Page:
Gonzales, Suing for Human Rights Violations, Files Merits Brief
Introduces New Evidence
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March 25, 2008 (NEW YORK) – Jessica Lenahan, formerly Gonzales, whose three daughters were killed when local police refused to enforce a restraining order against her former husband, today filed the merits brief in her case before the Inter-American Commission on Human Rights. The merits brief introduces evidence on the failure of the Colorado authorities to investigate the girls’ deaths. Columbia Law School’s Human Rights Clinic and the American Civil Liberties Union represent Lenahan.
Jessica Ruth Gonzales v. United States of America marks the first time an individual complaint by a victim of domestic violence has been brought against the United States for international human rights violations. The original complaint filed in December 2005 at the Inter-American Commission argued that by failing to enforce a restraining order the police had violated the human rights of both Lenahan and her daughters. The merits brief adds that under the American Declaration on the Rights and Duties of Man there is a right to truth and a government’s duty to investigate, which were also not met.
“I have been waiting for justice for my children’s deaths for more than eight years,” said Lenahan. “Finally, I have hope that an official body will say that what happened was wrong.”
In 1999, Jessica Lenahan (then Gonzales) filed a lawsuit against the Castle Rock, Colo. Police Department for failing to respond to her pleas for help after her husband abducted the children, even though she had an order of protection against him. In June 2005, the U.S. Supreme Court found that Ms. Gonzales had no constitutional right to police enforcement of her restraining order. The Inter-American Commission petition was filed after the Supreme Court’s ruling.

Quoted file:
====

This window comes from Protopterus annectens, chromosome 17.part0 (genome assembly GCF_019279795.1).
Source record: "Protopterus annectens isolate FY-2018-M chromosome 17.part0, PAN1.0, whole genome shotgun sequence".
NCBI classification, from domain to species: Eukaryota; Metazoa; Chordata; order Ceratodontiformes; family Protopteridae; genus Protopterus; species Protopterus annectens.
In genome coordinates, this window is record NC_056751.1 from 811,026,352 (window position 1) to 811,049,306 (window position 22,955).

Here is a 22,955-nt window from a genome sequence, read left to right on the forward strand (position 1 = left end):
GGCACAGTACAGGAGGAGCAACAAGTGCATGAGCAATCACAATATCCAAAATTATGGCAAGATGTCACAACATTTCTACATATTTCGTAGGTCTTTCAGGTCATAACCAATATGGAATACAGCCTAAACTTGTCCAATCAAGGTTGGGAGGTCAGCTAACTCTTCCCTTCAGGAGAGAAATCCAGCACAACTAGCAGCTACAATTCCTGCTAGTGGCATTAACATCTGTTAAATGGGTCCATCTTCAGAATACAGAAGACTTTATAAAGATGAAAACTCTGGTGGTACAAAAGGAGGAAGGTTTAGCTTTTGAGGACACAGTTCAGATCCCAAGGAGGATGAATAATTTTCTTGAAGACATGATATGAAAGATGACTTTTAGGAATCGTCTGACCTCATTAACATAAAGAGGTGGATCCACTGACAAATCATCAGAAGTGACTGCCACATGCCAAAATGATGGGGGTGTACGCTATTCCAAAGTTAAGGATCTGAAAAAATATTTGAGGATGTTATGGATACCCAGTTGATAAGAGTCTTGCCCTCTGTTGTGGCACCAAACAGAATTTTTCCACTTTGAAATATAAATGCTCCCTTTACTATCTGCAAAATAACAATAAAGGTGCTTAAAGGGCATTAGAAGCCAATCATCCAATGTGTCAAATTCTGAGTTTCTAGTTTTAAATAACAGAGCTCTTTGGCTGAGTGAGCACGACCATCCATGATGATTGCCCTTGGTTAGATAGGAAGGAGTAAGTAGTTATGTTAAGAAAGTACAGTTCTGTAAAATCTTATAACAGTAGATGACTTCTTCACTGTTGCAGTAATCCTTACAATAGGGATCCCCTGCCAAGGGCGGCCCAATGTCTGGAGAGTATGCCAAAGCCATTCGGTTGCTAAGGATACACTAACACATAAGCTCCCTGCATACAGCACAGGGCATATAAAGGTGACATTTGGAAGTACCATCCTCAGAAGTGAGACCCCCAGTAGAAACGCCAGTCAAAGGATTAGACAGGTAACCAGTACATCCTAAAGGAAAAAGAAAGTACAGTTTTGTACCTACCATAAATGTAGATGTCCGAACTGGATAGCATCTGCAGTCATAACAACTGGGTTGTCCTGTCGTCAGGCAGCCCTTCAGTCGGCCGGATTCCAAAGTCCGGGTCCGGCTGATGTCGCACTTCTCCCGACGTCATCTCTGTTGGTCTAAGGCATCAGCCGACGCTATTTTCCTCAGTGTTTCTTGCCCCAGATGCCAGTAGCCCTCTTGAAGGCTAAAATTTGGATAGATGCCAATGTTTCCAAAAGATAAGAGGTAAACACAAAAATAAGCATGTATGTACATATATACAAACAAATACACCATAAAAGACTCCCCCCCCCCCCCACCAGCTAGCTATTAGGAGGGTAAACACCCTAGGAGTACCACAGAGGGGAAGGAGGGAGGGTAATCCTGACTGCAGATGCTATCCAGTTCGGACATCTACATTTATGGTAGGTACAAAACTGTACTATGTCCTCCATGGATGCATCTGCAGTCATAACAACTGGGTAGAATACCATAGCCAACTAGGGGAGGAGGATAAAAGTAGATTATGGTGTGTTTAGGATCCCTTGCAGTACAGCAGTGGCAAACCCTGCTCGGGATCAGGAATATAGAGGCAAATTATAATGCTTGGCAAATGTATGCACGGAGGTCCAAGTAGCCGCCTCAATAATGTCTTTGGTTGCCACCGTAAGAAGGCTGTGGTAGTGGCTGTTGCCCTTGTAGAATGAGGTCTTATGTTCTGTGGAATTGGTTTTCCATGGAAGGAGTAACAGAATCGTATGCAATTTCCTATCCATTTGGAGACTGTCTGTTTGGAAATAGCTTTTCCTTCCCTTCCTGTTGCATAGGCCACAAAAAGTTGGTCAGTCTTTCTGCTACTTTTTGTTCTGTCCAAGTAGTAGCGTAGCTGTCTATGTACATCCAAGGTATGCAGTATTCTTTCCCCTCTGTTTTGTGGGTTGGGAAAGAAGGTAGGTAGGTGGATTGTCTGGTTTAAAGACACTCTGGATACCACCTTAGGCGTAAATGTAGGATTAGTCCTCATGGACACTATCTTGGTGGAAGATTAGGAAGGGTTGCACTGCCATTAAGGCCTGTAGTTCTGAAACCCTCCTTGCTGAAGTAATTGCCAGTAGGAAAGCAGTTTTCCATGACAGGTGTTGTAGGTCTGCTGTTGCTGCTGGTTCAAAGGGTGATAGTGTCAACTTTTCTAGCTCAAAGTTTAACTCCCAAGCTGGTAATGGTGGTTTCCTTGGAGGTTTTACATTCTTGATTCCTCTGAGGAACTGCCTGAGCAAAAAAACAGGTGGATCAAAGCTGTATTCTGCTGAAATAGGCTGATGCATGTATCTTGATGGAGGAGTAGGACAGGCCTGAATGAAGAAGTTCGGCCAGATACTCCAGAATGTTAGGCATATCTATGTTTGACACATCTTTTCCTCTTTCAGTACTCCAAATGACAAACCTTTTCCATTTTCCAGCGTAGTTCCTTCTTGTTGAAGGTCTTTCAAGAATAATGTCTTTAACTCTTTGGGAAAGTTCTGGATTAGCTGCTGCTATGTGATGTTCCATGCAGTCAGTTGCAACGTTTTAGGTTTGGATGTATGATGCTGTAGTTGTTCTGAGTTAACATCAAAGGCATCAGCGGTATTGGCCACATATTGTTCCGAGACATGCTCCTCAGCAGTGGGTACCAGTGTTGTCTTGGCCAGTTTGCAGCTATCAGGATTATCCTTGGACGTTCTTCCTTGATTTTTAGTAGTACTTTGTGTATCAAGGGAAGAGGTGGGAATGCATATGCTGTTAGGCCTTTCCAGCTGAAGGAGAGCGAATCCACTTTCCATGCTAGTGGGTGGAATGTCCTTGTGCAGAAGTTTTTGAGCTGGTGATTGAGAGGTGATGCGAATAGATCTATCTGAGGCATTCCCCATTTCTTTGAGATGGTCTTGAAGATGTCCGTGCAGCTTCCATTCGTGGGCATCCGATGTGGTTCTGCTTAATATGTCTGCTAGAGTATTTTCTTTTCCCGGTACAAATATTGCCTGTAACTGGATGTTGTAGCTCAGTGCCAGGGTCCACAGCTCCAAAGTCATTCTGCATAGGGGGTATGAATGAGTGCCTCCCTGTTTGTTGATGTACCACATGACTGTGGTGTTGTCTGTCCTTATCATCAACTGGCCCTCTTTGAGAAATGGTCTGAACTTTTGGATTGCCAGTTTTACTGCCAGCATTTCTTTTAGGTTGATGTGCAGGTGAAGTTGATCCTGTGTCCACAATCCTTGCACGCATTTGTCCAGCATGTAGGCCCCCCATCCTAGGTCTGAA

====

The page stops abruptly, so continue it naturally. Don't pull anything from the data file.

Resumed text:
“We are now headed toward the final stage in a long process that will ultimately lay bare the grave violations of Jessica Gonzales’ rights,” said Caroline Bettinger-López of Columbia Law School’s Human Rights Clinic.
Araceli Martínez-Olguin, an attorney with the ACLU Women’s Rights Project said, “Jessica Lenahan was forced to turn to an international body because the U.S. legal system failed to provide her with even a bare modicum of justice. We hope that this action will ensure that other domestic violence survivors in this country and all of the Americas have legal recourse when their human rights are violated by their governments.”
Caroline Bettinger-López, Columbia Law Professor Peter Rosenblum and students Rachel Barish, Elizabeth Howell, Crystal Lopez, Helen Ronen, Fabrice Van Michel and Jacqui Zalcberg of Columbia Law School’s Human Rights Clinic have teamed with Steven Watt, Lenora Lapidus, Emily Martin and Araceli Martínez-Olguin from the American Civil Liberties Union in Lenahan’s (Gonzales) representation.
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